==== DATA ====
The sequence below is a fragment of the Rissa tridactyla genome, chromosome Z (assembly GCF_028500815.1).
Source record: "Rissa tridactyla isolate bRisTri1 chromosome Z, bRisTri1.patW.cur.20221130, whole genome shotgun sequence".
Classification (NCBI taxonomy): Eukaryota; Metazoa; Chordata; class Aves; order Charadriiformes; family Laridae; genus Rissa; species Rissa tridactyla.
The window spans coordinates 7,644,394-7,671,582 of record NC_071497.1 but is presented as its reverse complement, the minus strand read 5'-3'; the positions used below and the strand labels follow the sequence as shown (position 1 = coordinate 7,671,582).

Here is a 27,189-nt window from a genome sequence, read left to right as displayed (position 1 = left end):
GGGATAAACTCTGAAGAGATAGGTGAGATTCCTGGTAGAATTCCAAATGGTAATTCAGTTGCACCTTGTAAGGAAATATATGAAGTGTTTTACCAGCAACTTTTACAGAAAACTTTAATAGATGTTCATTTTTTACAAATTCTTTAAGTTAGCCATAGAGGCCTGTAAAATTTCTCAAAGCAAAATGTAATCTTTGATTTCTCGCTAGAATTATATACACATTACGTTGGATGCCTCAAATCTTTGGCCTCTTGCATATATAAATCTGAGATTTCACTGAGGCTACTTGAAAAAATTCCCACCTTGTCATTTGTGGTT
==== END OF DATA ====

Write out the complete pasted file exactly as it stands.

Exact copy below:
The sequence below is a fragment of the Rissa tridactyla genome, chromosome Z (assembly GCF_028500815.1).
Source record: "Rissa tridactyla isolate bRisTri1 chromosome Z, bRisTri1.patW.cur.20221130, whole genome shotgun sequence".
Classification (NCBI taxonomy): Eukaryota; Metazoa; Chordata; class Aves; order Charadriiformes; family Laridae; genus Rissa; species Rissa tridactyla.
The window spans coordinates 7,644,394-7,671,582 of record NC_071497.1 but is presented as its reverse complement, the minus strand read 5'-3'; the positions used below and the strand labels follow the sequence as shown (position 1 = coordinate 7,671,582).

Here is a 27,189-nt window from a genome sequence, read left to right as displayed (position 1 = left end):
GGGATAAACTCTGAAGAGATAGGTGAGATTCCTGGTAGAATTCCAAATGGTAATTCAGTTGCACCTTGTAAGGAAATATATGAAGTGTTTTACCAGCAACTTTTACAGAAAACTTTAATAGATGTTCATTTTTTACAAATTCTTTAAGTTAGCCATAGAGGCCTGTAAAATTTCTCAAAGCAAAATGTAATCTTTGATTTCTCGCTAGAATTATATACACATTACGTTGGATGCCTCAAATCTTTGGCCTCTTGCATATATAAATCTGAGATTTCACTGAGGCTACTTGAAAAAATTCCCACCTTGTCATTTGTGGTT